This post is sponsored by Darwin’s Natural Pet Products
As responsible cat parents, it’s up to us to make sure that we’re feeding our cats a diet that ensures optimal health. For most of us, that means that we’re going to compare different brands. In theory, pet food labels should offer an easy way to do that. Unfortunately, nothing could be further from the truth. In this article, we’ll explain what the jargon on pet food labels really means.
Pet food labels are mostly about marketing
Our cats couldn’t care less what the can or bag their food comes in looks like. They don’t care about pretty label and brand colors or adorable cats and kittens on the label, but you can bet that pet food companies spend major marketing dollars on determining exactly what appeals to cat parents when they design their labels. Terms like “natural” and “human grade” and photos of wholesome vegetables and grains (something cats don’t even need in their diet!) are intended to make cat parents think that they’re getting a really high quality food. In reality, these terms have very little meaning and no legal definition.
The only way you can be sure to understand what’s really in a food is by knowing how to read the label. Here are some things to look for:
Pet food manufacturers are required to list ingredients in descending weight order; in other words, the most predominant ingredient has to be listed first. Look for meat based proteins as the main ingredient and avoid anything that lists corn or soy and their by-products – these two ingredients are some of the prime culprits for causing allergies in pets. Some foods may list meat by-products. By-products have gotten a bad rep; some of these may contain highly digestible organ meat, so not all meat by-products are necessarily “bad.”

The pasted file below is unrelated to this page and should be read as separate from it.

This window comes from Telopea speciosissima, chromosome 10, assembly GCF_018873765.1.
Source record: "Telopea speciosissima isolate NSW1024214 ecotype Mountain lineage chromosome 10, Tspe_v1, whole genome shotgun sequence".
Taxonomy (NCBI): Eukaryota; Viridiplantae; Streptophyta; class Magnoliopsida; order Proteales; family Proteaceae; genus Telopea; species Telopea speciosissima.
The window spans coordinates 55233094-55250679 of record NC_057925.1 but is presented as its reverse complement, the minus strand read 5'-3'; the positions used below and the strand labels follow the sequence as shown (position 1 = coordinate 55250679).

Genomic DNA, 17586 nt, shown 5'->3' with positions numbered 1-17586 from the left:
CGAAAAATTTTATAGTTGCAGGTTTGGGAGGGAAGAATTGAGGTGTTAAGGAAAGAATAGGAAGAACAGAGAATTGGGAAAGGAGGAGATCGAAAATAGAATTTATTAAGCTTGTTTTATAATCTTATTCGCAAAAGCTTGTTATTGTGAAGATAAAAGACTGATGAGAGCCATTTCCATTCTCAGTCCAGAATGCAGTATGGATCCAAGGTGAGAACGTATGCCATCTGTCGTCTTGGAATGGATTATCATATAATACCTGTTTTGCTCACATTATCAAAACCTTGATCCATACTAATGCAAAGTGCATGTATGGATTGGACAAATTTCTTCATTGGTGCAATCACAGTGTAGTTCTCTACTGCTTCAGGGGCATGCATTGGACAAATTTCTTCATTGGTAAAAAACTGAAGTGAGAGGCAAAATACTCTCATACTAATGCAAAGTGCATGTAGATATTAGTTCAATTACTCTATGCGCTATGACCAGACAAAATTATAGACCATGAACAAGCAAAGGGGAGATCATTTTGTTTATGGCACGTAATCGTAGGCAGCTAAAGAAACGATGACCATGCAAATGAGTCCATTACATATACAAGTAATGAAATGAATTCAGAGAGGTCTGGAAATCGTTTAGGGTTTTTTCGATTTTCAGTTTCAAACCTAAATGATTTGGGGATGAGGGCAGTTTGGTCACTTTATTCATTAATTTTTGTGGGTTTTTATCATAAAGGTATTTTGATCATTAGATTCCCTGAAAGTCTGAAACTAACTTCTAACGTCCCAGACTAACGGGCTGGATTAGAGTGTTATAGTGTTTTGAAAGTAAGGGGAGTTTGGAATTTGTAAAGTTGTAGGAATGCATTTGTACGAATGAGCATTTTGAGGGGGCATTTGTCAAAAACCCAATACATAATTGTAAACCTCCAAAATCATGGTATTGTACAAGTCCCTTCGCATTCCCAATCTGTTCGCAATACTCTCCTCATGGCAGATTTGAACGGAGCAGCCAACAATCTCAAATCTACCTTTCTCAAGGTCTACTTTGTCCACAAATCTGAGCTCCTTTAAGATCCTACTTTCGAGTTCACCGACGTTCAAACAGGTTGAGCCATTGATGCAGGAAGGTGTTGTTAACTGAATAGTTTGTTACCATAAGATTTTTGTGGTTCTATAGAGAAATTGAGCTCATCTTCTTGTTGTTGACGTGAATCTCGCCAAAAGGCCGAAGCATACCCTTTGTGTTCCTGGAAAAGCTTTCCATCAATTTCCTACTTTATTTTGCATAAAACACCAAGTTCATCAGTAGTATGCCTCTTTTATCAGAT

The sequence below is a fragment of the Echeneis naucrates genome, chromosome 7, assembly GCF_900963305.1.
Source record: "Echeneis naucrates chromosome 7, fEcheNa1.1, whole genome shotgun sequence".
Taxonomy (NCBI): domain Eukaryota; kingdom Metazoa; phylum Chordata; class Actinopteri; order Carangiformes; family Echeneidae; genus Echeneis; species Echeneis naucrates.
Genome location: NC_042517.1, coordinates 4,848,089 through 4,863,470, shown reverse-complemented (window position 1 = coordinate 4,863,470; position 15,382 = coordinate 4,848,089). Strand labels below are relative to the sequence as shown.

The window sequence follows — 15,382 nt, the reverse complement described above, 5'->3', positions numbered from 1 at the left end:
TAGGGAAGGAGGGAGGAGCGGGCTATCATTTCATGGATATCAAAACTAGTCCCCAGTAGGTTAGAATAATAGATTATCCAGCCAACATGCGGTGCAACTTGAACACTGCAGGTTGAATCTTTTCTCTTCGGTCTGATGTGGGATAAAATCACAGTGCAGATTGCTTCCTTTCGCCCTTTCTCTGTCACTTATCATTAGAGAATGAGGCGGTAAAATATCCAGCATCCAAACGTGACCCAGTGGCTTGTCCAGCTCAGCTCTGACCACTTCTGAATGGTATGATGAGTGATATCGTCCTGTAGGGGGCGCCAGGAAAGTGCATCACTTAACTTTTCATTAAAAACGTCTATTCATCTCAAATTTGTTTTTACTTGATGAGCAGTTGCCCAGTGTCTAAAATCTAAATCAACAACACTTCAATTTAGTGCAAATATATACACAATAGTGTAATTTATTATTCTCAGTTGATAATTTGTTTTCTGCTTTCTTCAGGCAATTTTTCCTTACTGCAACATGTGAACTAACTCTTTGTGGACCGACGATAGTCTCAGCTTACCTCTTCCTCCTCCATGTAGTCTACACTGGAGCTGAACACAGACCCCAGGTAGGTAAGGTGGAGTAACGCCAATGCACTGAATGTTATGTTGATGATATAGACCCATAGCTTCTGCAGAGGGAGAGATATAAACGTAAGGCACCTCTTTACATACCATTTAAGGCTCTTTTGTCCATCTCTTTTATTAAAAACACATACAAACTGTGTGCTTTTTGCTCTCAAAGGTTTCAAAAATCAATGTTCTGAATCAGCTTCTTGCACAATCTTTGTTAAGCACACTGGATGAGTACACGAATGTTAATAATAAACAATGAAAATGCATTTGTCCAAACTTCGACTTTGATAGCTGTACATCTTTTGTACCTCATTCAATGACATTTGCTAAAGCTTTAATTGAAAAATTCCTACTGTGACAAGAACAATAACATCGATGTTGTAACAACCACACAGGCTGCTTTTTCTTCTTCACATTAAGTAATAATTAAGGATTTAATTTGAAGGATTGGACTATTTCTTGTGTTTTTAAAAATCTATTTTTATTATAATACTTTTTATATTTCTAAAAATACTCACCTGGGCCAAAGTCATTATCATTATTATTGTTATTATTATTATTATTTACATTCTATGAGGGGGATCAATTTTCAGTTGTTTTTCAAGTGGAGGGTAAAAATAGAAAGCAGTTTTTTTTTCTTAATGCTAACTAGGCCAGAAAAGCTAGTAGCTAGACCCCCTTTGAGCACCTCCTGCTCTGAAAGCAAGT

Ingredients such as peas, carrots, cranberries, blueberries and the like are added because as humans, we think of fruit and veggies as healthy. Cats don’t need these ingredients to thrive. While a small amount of veggies or fruit can be a source of antioxidants and vitamins, in many foods, the amounts are not significant enough to make a difference.
Manufacturers are required to list basic nutrient percentages on the label. Typically, this portion of the label will list the minimum amounts of crude protein and crude fat and the maximum amounts of crude fiber, moisture, and ash content. Note that there is no listing for carbohydrates on food labels, which is a very important consideration when it comes to feeding cats, who are obligate carnivores. A high carb feline diet can lead to any number of degenerative diseases, including diabetes, kidney disease, and inflammatory bowel disease. However, it is not difficult to calculate approximate carbohydrate contents. Simply add all of the listed nutrients and subtract the total from 100% – this will give you a fairly accurate number.
This is probably the most misunderstood item on pet food labels. AAFCO, the American Association of Feed Control Officials, is a non-profit organization whose primary goal is to regulate safe practices in the pet and animal food industry. Membership includes government officials who are able to regulate how animal consumables are sold. Its primary responsibility is to ensure the safety of feed for human food producing livestock. The AAFCO statement on most pet food labels indicates that the food has been tested and approved as “complete and balanced for the life of a pet.” This is sadly misleading. The tests are conducted on very small groups of animals and for very short periods of time. The only long-term tests of pet food happen when cat parents feed these diets.